Wednesday, June 22, 2016

Porto - Day 11

Thursday, June 16
Still a bit gray out today as we set out to explore more of Porto.  Our guide yesterday, Andre, had described Porto as "rainy, windy and foggy," kind of like San Francisco, complete with the steep hills and cable cars. And much like the California city, even those cloudy days are often interspersed with brief bursts of sunshine.
We started out walking from our hotel and toured much of the old historic section.
One of the areas was the Avenida dos Aliados (Avenue of the Allies), referring to Portugal's role on the winning side in WW I.
In the foreground is Praça da Liberdade with a statue of King Pedro IV, king in the 1830's who advocated for reforms, and in the background, is the city hall, circa 1920.
This next shot shows a piece of modern art now gracing the avenue and in front of city hall (although some distance away).
Along the way we stopped to have an up close inspection of the Dom Luis I Bridge, the major downtown bridge and the one we had seen yesterday on the boat ride. It was constructed in 1886 by a partner of Gustave Eiffel. The two-level arched bridge was used for both trolleys and vehicles on top (now just the metro) and vehicles and pedestrians on the lower level.
We stopped on the metro level and took photos with some great views, particularly of Vila Nova de Gaia across the river from Porto.
Also a great view of the Ribeira on Porto's side.
On to the Cathedral Se, a 12th century Romanesque cathedral which has a very austere inside but enhanced with a beautiful 18th century Baroque alter.

The Cathedral is significant because it was the scene of many royal marriages including John I and the English princess Philippa, which established the Portuguese-English alliance. From my standpoint, it is also the starting point for the Camino from Porto. Prior to entering, we took some more sweeping shots of the city.
When a place is built on hills, you do get marvelous views. Behind me rising above the buildings is Clerigos Tower, which can be seen from various points. It is next to a church of the same name, designed by the famous Nicolau Nasoni, an Italian architect and painter who produced extensive work in northern Portugal in the 18th century.
The tower, which is about 250 feet high, was completed in 1763 (after the earthquake). There are 240 steps to the top, but it didn't fit my schedule (this time!)
From here we went to the São Bento Train Station for another look at the tiles.
Installed between 1906 and 1918, this one chronicles the 1387 wedding of King John I and Philippa.
Our last two sights on the tour were actually connected, but today are very different.
On the right is the Stock Exchange Palace (which is neither a stock exchange nor a palace) and on the left is St. Francis Church.
First the Stock Exchange. In 1832, the monastery to the church burned down and Queen Mary II offered the ruins to the Commercial Association. Taking great pride in the skill of local tradesmen, the merchants crafted a building that showcased the talents of the community.
We toured a number of rooms which were all beautifully decorated with complex patterned floors using Brazilian and African woods from Portugal's colonies, tiles and architectural details. One of the rooms was the Central Courtyard,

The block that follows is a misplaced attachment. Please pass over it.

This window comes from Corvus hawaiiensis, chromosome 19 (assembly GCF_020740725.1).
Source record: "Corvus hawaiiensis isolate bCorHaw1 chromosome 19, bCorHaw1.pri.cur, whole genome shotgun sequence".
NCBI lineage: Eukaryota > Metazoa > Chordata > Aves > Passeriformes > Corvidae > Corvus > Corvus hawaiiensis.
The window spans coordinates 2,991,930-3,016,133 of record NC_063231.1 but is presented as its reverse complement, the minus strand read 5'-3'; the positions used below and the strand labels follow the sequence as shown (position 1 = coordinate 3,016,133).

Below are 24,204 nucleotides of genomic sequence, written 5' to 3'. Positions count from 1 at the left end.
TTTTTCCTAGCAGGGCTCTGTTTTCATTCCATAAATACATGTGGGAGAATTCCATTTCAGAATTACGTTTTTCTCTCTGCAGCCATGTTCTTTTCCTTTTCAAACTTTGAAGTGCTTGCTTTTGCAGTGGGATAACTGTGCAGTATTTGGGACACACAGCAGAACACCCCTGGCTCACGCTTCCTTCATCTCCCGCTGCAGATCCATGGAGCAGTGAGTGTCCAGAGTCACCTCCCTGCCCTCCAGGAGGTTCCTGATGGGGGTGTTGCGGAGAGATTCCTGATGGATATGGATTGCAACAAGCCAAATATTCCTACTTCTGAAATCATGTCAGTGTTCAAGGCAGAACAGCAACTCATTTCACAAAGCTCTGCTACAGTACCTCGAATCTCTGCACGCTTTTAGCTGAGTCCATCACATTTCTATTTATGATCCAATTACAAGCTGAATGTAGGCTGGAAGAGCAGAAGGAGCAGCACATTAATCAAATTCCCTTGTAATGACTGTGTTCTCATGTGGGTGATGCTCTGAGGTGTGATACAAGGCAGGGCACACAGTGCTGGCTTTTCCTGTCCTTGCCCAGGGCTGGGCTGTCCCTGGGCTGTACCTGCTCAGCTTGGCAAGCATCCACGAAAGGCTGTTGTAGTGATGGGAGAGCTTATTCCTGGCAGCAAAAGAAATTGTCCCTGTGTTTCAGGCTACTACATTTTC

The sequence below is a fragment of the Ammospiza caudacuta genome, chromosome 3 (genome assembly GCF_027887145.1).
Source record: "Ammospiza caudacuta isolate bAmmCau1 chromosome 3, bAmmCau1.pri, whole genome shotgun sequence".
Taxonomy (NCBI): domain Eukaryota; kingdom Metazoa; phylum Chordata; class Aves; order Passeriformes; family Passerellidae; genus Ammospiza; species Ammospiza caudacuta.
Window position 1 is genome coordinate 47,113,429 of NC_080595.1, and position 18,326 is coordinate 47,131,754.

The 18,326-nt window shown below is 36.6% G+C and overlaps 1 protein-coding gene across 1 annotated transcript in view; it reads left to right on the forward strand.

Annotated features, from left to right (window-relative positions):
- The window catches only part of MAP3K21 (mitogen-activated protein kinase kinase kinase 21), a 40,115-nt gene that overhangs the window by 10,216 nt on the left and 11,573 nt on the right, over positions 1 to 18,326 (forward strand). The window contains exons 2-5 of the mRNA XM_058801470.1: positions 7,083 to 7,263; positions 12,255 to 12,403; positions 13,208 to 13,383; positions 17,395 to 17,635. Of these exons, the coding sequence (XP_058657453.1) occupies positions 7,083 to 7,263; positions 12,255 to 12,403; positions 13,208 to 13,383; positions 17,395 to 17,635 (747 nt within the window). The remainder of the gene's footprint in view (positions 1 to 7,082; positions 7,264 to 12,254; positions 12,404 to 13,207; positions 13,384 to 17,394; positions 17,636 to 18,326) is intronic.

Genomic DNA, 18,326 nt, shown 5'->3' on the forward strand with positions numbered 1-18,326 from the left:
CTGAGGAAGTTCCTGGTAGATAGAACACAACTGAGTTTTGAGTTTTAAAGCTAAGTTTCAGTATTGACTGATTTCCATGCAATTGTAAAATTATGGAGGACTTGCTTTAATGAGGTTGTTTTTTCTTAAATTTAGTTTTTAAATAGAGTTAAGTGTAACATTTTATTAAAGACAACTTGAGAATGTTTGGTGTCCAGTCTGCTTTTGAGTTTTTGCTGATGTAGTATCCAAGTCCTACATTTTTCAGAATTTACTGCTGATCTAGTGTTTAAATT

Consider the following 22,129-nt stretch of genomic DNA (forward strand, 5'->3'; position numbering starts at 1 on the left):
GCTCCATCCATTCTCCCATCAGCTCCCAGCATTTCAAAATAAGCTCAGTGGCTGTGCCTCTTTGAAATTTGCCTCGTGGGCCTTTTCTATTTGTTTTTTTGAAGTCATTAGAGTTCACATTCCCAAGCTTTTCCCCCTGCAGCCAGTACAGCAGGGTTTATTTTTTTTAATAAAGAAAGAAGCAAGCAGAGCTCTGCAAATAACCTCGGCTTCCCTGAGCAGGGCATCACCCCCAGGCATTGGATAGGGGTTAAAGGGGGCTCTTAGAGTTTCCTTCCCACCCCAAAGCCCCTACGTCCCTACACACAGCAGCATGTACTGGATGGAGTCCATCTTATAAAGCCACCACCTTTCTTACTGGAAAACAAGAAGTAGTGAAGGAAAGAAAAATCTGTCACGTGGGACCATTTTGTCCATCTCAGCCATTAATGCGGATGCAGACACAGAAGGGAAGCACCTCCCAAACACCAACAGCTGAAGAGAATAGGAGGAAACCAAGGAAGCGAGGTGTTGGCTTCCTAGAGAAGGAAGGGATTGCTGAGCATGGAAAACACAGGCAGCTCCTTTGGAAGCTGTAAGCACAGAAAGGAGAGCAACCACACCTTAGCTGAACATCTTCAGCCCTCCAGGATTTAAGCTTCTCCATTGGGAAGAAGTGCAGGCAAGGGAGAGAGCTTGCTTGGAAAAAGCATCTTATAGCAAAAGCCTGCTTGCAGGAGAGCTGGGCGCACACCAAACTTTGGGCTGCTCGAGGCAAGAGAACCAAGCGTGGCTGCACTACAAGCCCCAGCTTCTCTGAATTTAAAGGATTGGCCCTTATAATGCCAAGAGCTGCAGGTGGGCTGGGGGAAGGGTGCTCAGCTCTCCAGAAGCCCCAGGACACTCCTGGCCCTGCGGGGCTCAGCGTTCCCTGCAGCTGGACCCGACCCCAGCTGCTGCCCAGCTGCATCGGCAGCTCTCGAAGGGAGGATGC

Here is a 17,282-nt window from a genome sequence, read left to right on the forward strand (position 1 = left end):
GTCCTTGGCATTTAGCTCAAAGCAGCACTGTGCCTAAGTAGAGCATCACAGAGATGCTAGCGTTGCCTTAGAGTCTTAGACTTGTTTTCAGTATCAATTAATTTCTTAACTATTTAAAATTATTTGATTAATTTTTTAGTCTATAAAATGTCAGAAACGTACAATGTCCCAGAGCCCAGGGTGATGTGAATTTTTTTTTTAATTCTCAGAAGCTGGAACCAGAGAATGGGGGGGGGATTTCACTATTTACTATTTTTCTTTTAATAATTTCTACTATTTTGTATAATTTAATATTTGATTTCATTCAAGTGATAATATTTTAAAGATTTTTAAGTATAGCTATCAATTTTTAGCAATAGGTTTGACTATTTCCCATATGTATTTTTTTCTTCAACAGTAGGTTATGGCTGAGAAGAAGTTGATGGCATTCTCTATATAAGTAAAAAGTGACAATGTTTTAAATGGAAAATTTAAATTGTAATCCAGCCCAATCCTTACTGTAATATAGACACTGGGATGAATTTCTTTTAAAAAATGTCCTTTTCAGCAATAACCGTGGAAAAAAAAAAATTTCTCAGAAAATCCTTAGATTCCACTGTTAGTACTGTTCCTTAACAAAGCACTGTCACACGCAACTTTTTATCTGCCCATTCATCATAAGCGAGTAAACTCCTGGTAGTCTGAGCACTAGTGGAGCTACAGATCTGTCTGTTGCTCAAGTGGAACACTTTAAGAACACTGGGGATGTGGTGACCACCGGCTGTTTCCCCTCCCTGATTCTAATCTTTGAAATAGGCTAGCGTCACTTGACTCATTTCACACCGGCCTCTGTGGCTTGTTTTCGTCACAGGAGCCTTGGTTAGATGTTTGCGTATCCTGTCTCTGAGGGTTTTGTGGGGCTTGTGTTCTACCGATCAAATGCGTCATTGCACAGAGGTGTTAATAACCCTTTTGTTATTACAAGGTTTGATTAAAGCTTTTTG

with its beautiful tiled floor and covered by a metallic octagonal dome with glass panels.
Another room was kind of like a "court" where they would mediate disagreements between merchants.
The paintings around the room illustrate historical scenes dealing with justice. There were several small offices. This one I liked because the carpet is a special Portuguese style of embroidery worked in wool on linen - on inspection, it looked like a combination of cross-stitch and needlepoint -- and the floor is cork!
The grand finale is the Arab Room, completed in 1880 in the Moorish revival style that was popular at that time.

The room is used for receptions for dignitaries. 
From here we went to the St. Francis Church, completed in 1425, making it the best example of Gothic architecture in Porto. We were not allowed to take photos inside, but much of it reflected the later Manueline and Baroque styles with their ornate designs. I was taken aback by the large paintings of Franciscans being crucified by the Japanese and beheaded by Moors. Kind of scary images.
From here we had the afternoon free for lunch and sightseeing. We were right next to the Ribeira (waterfront) so I walked along the street checking out the restaurants and the shops.
And walked by the Praça Ribeira.
Then I took the funicular back up the hill and went to Rua das Flores, that our guide had said was where the art shops are located. I had a delightful time checking out the shops and found one with real treats. It was called "Memorias" and carried antiques and textiles. I bought an antique cloisonné thimble and some fabric which looked like a photograph of the apartments along the waterfront with their wrought iron balconies. I had a late lunch of quiche and drink for less than 5 euro in a small cafe on the street and then headed back to the hotel.
Tonight we said our farewells.First we gathered at the hotel for a champagne toast and gave Robert postcards from each of us telling him how much we appreciated him as our guide. Then we had dinner at Restaurante Escondidinho, which was just down the street.
Lots of laughter and hugs and a great ending to 11 days together. The rest of my adventure begins tomorrow.

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